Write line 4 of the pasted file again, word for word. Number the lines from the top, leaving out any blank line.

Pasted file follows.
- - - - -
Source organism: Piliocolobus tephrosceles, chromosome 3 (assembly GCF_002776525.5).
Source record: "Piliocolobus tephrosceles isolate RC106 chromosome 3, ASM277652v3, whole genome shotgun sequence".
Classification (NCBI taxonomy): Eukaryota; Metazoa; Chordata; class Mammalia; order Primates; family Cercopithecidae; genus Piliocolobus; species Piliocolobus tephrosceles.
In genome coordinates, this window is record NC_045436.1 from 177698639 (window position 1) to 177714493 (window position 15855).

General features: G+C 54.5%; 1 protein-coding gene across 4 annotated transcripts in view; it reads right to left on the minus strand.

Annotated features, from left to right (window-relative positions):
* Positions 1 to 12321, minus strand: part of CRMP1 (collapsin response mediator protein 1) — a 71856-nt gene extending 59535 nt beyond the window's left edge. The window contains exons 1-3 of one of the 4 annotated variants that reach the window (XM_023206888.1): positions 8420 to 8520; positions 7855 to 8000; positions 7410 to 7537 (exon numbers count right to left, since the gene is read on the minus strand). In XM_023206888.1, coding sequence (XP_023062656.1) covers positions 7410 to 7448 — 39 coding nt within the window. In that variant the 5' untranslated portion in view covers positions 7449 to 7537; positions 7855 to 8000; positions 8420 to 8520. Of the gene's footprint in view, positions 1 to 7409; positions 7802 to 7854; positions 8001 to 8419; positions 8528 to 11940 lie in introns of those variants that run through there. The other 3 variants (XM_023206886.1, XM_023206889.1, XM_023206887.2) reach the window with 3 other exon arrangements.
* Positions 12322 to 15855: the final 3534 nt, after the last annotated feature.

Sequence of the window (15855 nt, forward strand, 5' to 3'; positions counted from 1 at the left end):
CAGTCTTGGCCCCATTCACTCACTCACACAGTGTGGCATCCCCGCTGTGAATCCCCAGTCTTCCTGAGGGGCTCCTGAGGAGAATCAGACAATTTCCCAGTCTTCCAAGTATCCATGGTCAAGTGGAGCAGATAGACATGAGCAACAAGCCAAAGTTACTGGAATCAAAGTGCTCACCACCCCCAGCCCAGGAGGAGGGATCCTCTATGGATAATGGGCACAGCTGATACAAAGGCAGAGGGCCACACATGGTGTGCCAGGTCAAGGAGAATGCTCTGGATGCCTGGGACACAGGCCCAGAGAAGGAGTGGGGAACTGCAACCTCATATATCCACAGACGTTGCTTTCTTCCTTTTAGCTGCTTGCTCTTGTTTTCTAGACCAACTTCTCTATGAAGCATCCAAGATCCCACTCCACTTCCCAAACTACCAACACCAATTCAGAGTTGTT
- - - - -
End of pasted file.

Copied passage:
In genome coordinates, this window is record NC_045436.1 from 177698639 (window position 1) to 177714493 (window position 15855).